Playwright Barney Norris: Interview
Ahead of new play Eventide, Barney Norris tells us about keeping it local, writing a novel, and finding inspiration hanging out in the pub
BN: Those awards from the Critics’ Circle and the Offies felt like a great encouragement of the work I’m doing, as a writer and with my company Up In Arms, and hopefully they will help get that work in front of more people, so I was delighted to receive them...
I feel more able to take myself seriously as an artist because what I think matters seems to have mattered to others. That focuses me in continuing to do what I’ve been doing since school, it keeps the doubts I have, that we all have, about whether I’m living the life I want, at bay, to know people like the outcome.
What should we expect from Eventide?
I hope audiences can expect to see a funny play that’s actually sad, to feel for three people lost in their lives, and in doing so to find themselves thinking a little about where they are in their own lives. I hope they can also expect to see a true portrait of a community, and the challenges facing that community, and the richness and humanity of it.
What inspired you to write it? Do the issues in the play stem from your own experience?
While Up In Arms was making Visitors, I worked in a pub in a village in Hampshire. At the time I was agonising a lot about my show, about financing the project, about stars and reviews and success and progress, and it was very healthy to be in that environment while all that was happening because I was surrounded by people who were living for completely different reasons to what I was chasing at the time.
I’m continually interested in people who get caught living in cultural ox-bow lakes, which is an elegiac way of looking things, and coloured the play, and I spent all of last year reading about the way the working people of the country have had the rug pulled out ineluctably from under them over the last two centuries, so that coloured the story further... But it started with just loving hanging out with my mates in the pub.
Which writers influence you?
In this play I hope I’m in constructive conversation with Thomas Hardy, W.B.Yeats, Edward Elgar, Seamus Heaney, John McGahern, Bernard O’Donoghue, Avril Bruten, Walter Slatoff.
Your theatre company Up in Arms tours beyond London to bring “news of life in this country right now back to the capital.” Do you think this level of localism and immediacy is lacking on the London stage? If so, why?
I think there’s a huge absence of localism on the London stage, for two reasons. The first is that most writers are living more or less the same lives, in the same income brackets, in the same city... It’s amazing how many plays I read that don’t contain anything I don’t already know. That’s never because I know things, it’s just because the writer hasn’t got out of the dailyness of their lives to bite into something real.
The second is that I think a lot of new writing dramaturgy is deeply programmatic and overinterventionist. Everyone talks about ‘stakes’ and ‘bombs’ and ‘superobjectives’ and it’s just not how life is lived. So new plays look sometimes like Herman Hesse’s Glass Bead Game, rather than a representation of life. It’s people playing the same games with different words, for ever. I’d say the great champion of localism is probably actually Rufus Norris. His work, more than anyone else’s, celebrates the specificities and particularities of different worlds.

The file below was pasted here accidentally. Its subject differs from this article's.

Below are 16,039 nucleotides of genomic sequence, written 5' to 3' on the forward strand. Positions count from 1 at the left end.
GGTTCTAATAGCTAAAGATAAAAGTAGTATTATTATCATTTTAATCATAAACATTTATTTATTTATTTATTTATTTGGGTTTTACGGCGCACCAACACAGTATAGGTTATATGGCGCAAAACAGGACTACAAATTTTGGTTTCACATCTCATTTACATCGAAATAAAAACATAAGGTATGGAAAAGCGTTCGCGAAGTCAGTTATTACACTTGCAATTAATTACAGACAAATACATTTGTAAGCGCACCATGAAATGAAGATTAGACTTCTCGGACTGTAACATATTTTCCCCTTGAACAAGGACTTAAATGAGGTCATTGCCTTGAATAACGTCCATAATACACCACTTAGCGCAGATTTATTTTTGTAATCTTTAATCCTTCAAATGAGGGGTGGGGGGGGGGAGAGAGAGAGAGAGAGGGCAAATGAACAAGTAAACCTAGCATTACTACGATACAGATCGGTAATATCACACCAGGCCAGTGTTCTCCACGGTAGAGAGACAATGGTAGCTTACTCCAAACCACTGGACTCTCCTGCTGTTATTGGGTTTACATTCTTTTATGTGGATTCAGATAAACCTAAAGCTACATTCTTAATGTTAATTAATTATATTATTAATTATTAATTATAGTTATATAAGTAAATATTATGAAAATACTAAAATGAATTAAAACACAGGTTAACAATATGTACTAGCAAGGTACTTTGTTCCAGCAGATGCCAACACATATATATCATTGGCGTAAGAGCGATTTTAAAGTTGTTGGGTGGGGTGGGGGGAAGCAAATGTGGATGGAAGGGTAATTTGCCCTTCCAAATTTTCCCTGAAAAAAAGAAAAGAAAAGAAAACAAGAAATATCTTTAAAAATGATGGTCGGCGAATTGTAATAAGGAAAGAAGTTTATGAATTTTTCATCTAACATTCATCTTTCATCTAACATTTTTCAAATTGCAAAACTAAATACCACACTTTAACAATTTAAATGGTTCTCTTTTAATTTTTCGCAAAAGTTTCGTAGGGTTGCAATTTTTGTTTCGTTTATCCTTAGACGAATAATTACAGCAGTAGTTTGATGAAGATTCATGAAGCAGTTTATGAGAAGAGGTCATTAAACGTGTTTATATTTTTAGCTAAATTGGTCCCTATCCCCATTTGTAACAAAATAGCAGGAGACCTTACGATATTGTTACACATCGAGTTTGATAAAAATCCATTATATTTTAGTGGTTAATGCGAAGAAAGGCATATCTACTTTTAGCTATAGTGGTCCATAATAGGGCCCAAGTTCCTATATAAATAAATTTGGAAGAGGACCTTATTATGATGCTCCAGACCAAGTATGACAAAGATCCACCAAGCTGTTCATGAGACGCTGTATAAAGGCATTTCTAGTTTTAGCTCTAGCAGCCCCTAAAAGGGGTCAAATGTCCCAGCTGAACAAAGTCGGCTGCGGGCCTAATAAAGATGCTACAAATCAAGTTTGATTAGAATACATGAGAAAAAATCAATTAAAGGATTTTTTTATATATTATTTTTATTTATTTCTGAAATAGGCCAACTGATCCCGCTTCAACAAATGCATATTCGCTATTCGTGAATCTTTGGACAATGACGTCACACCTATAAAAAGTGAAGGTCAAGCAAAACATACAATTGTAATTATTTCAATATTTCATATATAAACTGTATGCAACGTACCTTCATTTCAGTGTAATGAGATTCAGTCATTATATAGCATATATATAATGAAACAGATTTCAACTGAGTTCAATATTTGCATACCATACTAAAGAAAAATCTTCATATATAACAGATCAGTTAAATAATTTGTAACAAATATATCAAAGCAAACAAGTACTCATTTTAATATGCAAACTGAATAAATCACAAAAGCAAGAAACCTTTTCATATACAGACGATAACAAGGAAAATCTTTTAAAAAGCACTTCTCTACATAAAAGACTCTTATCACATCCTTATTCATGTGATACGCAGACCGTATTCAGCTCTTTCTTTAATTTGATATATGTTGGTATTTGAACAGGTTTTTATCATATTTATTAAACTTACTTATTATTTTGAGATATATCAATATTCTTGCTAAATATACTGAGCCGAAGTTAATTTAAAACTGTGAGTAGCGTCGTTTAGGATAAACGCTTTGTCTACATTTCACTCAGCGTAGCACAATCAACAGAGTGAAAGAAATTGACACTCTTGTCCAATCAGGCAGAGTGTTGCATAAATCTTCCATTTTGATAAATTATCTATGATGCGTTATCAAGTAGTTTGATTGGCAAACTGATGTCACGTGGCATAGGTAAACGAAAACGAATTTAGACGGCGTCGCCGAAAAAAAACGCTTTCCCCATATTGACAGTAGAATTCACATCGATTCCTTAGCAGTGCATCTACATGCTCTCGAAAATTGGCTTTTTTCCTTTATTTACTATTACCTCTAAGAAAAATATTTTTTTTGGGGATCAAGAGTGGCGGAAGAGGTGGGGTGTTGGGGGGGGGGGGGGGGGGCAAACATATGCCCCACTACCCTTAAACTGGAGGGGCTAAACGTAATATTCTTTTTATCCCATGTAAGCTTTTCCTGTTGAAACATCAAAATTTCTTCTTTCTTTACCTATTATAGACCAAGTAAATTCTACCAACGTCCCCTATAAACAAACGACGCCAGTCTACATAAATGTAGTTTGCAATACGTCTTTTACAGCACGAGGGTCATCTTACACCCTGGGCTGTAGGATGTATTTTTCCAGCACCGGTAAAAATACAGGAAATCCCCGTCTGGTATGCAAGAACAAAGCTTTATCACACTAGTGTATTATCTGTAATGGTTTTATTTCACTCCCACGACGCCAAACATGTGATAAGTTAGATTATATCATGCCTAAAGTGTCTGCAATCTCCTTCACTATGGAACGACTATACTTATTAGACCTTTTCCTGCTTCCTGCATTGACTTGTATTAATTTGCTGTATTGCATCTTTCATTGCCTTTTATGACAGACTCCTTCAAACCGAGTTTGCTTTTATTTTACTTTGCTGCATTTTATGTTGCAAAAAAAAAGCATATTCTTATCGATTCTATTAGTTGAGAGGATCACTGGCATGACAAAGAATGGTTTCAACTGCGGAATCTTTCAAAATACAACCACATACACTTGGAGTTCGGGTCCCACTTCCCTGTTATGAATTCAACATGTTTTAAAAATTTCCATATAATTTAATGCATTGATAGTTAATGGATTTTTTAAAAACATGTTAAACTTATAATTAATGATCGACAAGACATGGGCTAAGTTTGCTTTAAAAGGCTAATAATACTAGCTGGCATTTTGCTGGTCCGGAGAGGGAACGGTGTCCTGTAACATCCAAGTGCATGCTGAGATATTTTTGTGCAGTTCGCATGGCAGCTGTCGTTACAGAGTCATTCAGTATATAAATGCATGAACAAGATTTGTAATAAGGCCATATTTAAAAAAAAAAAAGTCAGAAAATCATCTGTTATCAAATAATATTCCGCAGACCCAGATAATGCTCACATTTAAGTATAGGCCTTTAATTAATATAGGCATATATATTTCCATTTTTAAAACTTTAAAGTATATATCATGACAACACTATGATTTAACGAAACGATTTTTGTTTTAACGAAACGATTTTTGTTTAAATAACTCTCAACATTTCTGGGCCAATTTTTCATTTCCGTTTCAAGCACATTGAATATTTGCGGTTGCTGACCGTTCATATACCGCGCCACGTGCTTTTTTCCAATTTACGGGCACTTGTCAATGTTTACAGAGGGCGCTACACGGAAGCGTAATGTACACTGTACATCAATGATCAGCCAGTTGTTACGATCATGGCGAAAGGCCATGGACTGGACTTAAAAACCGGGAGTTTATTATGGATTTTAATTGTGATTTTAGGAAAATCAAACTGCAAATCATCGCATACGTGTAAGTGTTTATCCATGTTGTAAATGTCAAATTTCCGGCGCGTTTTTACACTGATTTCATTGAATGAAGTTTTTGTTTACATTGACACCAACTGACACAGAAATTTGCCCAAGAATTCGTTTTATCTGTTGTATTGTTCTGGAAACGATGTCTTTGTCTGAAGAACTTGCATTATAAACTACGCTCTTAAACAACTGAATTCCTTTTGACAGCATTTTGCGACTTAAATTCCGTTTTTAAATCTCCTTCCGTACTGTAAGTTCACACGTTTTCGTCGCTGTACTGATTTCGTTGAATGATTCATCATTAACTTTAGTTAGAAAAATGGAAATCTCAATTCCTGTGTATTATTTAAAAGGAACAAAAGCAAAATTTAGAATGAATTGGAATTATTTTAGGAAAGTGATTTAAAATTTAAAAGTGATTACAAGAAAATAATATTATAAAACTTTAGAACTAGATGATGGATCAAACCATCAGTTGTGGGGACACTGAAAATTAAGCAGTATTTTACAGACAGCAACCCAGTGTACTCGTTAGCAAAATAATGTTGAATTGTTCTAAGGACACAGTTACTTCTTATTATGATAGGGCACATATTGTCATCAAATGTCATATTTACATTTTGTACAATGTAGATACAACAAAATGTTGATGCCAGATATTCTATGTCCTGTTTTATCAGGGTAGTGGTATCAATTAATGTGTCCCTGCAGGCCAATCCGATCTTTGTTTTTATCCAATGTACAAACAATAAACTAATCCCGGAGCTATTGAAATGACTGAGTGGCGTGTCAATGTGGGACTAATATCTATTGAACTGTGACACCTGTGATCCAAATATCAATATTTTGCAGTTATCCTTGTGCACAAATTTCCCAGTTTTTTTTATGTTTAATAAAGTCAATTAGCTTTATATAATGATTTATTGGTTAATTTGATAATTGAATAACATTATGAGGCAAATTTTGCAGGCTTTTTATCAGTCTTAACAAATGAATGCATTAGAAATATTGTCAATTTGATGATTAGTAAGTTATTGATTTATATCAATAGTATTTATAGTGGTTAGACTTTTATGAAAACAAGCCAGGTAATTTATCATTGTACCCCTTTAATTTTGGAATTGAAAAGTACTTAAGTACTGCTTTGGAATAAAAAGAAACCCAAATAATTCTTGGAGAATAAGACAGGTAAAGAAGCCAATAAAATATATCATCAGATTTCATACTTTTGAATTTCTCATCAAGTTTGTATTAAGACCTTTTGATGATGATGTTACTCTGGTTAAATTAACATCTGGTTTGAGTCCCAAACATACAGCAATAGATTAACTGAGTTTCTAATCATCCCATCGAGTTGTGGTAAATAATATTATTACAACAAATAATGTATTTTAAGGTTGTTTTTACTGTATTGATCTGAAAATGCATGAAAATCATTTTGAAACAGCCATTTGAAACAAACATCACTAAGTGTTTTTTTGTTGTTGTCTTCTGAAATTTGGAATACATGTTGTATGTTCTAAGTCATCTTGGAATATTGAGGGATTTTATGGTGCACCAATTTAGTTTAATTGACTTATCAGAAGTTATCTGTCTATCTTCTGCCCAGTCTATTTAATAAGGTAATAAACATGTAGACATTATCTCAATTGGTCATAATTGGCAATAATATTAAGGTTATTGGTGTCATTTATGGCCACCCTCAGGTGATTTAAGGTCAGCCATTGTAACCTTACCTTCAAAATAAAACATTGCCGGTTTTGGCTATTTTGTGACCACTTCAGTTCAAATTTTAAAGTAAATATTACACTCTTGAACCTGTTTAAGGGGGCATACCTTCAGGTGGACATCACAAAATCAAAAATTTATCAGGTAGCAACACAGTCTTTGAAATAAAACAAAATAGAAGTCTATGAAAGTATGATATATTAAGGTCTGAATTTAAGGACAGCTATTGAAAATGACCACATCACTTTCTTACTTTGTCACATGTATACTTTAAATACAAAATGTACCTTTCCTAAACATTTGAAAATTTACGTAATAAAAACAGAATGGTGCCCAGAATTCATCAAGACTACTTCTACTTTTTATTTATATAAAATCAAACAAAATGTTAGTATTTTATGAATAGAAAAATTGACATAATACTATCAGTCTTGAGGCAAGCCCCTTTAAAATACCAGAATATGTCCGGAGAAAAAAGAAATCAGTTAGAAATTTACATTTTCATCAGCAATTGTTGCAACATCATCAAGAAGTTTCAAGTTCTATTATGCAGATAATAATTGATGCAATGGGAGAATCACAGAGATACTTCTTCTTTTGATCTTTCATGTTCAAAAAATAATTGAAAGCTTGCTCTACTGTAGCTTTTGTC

As someone who tours plays around the country, what do you make of Michael Billington’s judgement that regional theatre is “a shadow” of what it used to be?
... maybe he was looking in the wrong place for his electricity. I know Liverpool was wicked in the 60s, but I do believe there’s a rich theatrical life all round this island now as well. I just think it’s not necessarily curated by buildings in the way it was, and maybe his way of looking for that energy means he misses it.
I think the torch is carried now by touring companies like Up In Arms, and buildingless companies like National Theatre Wales. I think in the face of what NTW is achieving it’s hard to feel glum about theatre beyond London.
Tell us more about your upcoming debut novel.
Five Rivers Met On A Wooded Plain is a celebration of the extraordinariness of ordinary life, five stories of five different lives in the city of Salisbury interwoven around a car accident. I hope it’s a song about how wonderful the world is.
What led you to write it?
I’ve been writing it all my life, really. I grew up in the shadow of Salisbury Cathedral, and it’s very hard not to want to communicate your sense of the marvellous if you have that in your life.
And what is it about this particular story that makes it better suited to prose than the stage?
I suppose it’s about the experience of the audience/reader, really. Audiences don’t pick the speed at which they receive a play, they surrender themselves, and they also collectivise, they get together and shut up for a bit and hear a play. A reader can start and stop, put on music, read anywhere.
So the experience is more expansive and perhaps less intense, so that changes the experience, so this story is perhaps something to be wallowed in, not something to down in one. Which is all a way of saying that I don’t know, really, I think the story grew from the medium as well so I’m not absolutely in control of that.
Over the next year I have Eventide and my novel, and Up In Arms are co-producing our first play not by me with a big London theatre, and touring it round the north...
I’m writing a play for Salisbury at the moment, which I hope will come to fruition, and working on a second novel and a new play for Up In Arms in collaboration with our most prestigious project partners yet. So if that cooks up into something we can announce, that will feel momentous.
Barney Noris' new play Eventide is at the Arcola Theatre until 17 October. Click here for more information and to book.